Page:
5. “To Kill a Mockingbird” by Harper Lee
The unforgettable novel of a childhood in a sleepy Southern town and the crisis of conscience that rocked it, To Kill A Mockingbird became both an instant bestseller and a critical success when it was first published in 1960. It went on to win the Pulitzer Prize in 1961 and was later made into an Academy Award-winning film, also a classic.
4. “The Little Prince” by Antoine de Saint-Exupéry
The Little Prince is a classic tale of equal appeal to children and adults. On one level it is the story of an airman’s discovery, in the desert, of a small boy from another planet – the Little Prince of the title – and his stories of intergalactic travel, while on the other hand it is a thought-provoking allegory of the human condition. First published in 1943, the year before the author’s death in action, this translation contains Saint-Exupery’s delightful illustrations.
3. “Anna Karenina” by Leo Tolstoy
Anna is the jewel of St. Petersburg society until she leaves her husband for the handsome and charming military officer, Count Vronsky. They fall in love, going beyond High Society’s acceptance of trivial adulterous dalliances. But when Vronsky’s love cools, Anna cannot bring herself to return to the husband she detests… Anna Karenina, considered by many critics to be Tolstoy’s finest achievement, is one of the most important novels of the nineteenth century. Tolstoy imbues the simple tale of a love affair with rich portraits of Russian high society, politics, and religion.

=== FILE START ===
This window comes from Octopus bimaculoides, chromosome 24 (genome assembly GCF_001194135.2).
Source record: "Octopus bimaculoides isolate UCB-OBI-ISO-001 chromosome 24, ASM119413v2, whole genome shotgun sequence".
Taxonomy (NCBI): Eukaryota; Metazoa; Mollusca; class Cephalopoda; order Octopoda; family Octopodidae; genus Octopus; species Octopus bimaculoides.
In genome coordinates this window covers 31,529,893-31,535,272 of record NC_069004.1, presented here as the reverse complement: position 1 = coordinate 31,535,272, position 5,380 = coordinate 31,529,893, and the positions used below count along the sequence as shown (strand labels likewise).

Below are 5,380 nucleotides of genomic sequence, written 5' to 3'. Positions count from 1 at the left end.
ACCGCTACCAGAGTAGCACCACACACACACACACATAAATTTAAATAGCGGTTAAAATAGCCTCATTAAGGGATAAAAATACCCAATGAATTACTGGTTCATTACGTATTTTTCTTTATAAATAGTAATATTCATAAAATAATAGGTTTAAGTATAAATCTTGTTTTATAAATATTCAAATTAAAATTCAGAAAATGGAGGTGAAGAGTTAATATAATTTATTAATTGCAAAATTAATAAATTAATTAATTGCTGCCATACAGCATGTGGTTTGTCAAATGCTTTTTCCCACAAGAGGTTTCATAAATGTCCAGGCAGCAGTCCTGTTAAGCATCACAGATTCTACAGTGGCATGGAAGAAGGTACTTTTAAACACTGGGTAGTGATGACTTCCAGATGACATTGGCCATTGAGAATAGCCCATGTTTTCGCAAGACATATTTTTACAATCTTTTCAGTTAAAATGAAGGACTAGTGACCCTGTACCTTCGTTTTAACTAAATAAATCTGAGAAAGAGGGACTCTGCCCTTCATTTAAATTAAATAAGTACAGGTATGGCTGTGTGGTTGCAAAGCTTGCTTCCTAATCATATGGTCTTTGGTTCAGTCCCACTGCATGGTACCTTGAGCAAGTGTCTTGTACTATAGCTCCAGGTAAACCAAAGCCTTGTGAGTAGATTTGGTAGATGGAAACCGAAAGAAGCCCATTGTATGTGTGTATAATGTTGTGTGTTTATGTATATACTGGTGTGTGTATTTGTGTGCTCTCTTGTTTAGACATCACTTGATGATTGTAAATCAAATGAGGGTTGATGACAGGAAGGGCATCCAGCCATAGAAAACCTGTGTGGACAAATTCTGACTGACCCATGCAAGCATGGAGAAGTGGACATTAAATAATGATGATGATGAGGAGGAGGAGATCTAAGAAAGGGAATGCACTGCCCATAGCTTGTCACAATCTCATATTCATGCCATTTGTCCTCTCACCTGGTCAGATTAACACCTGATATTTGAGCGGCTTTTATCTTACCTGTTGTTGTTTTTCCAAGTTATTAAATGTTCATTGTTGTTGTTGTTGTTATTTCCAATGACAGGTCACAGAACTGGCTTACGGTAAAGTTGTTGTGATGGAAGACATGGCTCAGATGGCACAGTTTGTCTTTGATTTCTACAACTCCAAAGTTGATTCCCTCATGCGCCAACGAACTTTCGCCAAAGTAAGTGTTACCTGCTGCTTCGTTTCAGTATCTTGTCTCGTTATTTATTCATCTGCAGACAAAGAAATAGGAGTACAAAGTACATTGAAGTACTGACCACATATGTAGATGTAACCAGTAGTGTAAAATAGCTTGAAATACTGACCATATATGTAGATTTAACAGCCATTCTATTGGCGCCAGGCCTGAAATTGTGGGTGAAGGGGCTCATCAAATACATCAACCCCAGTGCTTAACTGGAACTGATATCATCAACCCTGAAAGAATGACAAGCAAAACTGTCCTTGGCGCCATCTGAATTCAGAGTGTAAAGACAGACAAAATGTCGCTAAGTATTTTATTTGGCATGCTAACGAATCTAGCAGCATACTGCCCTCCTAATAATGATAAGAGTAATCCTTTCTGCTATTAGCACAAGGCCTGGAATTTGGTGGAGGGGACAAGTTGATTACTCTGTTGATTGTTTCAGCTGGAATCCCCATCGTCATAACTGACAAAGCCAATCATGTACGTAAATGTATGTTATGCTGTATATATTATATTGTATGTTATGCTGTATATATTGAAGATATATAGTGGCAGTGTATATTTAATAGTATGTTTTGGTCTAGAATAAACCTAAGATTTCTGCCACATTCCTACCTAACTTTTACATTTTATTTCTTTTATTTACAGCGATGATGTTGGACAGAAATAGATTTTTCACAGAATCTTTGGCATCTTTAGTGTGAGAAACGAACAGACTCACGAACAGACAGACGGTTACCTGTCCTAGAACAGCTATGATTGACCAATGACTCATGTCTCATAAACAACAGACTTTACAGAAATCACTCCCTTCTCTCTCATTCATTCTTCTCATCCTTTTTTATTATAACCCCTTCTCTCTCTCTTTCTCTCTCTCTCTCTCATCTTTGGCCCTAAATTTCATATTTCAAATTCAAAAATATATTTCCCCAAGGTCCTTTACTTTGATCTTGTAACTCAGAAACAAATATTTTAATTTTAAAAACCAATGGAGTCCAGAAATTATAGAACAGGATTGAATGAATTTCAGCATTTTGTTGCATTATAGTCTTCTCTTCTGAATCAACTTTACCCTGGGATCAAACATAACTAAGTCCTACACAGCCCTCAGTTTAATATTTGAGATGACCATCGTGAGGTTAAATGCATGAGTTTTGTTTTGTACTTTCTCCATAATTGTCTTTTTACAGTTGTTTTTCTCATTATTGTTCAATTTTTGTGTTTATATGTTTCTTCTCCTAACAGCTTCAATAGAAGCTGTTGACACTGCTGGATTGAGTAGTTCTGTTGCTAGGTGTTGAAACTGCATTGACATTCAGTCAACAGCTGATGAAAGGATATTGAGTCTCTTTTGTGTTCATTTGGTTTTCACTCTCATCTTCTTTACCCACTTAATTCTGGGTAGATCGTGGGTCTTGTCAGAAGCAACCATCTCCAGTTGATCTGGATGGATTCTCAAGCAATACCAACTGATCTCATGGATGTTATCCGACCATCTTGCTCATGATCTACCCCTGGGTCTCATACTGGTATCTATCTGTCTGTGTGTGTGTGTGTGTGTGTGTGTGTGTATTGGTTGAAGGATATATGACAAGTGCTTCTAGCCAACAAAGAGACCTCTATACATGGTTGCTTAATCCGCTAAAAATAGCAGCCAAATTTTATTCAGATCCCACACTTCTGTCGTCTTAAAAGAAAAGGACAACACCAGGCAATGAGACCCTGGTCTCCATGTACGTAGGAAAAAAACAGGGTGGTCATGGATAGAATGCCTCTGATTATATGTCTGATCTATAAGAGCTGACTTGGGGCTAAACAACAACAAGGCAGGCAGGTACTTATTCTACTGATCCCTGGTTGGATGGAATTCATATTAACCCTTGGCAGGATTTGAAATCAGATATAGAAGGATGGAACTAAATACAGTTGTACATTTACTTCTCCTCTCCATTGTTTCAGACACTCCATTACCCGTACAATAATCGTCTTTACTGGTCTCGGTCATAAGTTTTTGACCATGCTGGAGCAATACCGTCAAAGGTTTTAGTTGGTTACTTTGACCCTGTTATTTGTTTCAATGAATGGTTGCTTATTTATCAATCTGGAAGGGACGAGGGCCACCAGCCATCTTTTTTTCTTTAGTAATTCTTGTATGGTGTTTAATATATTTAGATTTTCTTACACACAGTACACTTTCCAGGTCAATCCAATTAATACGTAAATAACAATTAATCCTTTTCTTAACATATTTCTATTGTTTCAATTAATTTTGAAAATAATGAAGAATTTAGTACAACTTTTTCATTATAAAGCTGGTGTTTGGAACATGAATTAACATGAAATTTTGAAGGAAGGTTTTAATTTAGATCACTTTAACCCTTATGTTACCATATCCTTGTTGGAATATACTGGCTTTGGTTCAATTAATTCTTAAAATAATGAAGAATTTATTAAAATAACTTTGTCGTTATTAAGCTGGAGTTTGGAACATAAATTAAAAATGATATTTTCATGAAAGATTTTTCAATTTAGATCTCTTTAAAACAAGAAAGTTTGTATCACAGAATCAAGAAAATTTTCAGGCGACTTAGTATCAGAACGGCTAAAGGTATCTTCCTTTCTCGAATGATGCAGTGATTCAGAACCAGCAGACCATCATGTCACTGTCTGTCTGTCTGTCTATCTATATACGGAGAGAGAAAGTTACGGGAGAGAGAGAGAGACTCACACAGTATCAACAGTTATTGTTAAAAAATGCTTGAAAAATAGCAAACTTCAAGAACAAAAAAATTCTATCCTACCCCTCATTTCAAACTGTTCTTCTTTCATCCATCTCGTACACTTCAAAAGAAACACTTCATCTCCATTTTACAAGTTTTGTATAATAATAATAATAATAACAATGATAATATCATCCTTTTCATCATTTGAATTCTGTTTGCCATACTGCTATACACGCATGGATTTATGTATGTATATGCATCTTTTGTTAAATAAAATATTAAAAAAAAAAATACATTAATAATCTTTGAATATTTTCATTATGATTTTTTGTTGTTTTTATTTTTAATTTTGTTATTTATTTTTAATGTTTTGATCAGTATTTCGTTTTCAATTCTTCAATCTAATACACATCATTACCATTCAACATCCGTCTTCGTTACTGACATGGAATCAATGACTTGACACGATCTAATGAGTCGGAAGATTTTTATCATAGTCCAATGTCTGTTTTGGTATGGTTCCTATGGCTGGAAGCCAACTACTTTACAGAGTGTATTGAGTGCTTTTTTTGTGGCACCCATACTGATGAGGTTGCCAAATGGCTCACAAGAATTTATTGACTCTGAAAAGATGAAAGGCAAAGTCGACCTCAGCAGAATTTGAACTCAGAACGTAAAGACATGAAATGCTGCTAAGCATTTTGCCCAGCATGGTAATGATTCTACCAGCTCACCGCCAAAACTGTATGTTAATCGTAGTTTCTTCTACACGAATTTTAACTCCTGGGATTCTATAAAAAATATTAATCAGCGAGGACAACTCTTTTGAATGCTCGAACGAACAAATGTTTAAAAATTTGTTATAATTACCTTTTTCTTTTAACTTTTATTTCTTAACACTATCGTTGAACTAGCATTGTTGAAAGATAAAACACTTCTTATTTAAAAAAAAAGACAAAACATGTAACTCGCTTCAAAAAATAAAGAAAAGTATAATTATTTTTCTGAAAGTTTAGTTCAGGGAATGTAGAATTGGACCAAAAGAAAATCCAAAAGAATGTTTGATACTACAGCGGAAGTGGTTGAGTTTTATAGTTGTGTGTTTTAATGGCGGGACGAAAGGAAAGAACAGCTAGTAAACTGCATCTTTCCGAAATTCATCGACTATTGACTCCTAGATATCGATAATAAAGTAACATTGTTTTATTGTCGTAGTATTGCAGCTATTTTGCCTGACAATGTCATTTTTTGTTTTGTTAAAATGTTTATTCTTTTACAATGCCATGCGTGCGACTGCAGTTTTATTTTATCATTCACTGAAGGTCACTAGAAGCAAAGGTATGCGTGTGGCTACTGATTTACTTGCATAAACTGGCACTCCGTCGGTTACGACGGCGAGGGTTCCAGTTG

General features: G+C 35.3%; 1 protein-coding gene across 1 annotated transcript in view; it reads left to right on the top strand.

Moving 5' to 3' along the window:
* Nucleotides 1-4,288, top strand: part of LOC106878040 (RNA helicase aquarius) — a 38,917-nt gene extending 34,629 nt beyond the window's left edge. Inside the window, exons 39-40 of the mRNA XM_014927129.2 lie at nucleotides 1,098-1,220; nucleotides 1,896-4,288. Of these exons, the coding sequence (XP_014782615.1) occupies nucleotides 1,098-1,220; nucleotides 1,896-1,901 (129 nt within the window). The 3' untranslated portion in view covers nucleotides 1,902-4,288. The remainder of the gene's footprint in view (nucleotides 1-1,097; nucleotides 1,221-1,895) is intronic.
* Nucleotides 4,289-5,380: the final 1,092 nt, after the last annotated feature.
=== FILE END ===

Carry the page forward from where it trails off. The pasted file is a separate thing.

2. “Ulysses” by James Joyce
Regarded today as one of the greatest novels of the twentieth century, Ulysses entered the world in a firestorm of controversy. Denounced as obscure, unintelligible, nonsensical, and obscene, it was first published in Paris in 1922 and remained banned in the United States until 1933. Among the innovations that shocked and outraged critics were Joyce’s revolutionary use of the interior monologue (better known as “stream of consciousness”) and other experimental narrative techniques. Ulysses draws upon a complex network of symbolic parallels from mythology, history, and literature (including a framework and episodes that echo the Odyssey) to document an ordinary day in the lives of three Dubliners.
1. “Don Quixote” Miguel de Cervantes
And personally my favorite Don Quixote. Complete and unabridged, Don Quixote is the epic tale of the man from La Mancha and his faithful squire, Sancho Panza. Their picaresque adventures in the world of seventeenth-century Spain form the basis of one of the great treasures of Western literature. In a new translation that comes closest, among the modern translations, to the simple, intimate, direct style that characterizes Cervantes narrative, Don Quixote is a novel that is both immortal satire of an outdated chivalry code and a biting portrayal of an age in which nobility was a form of madness.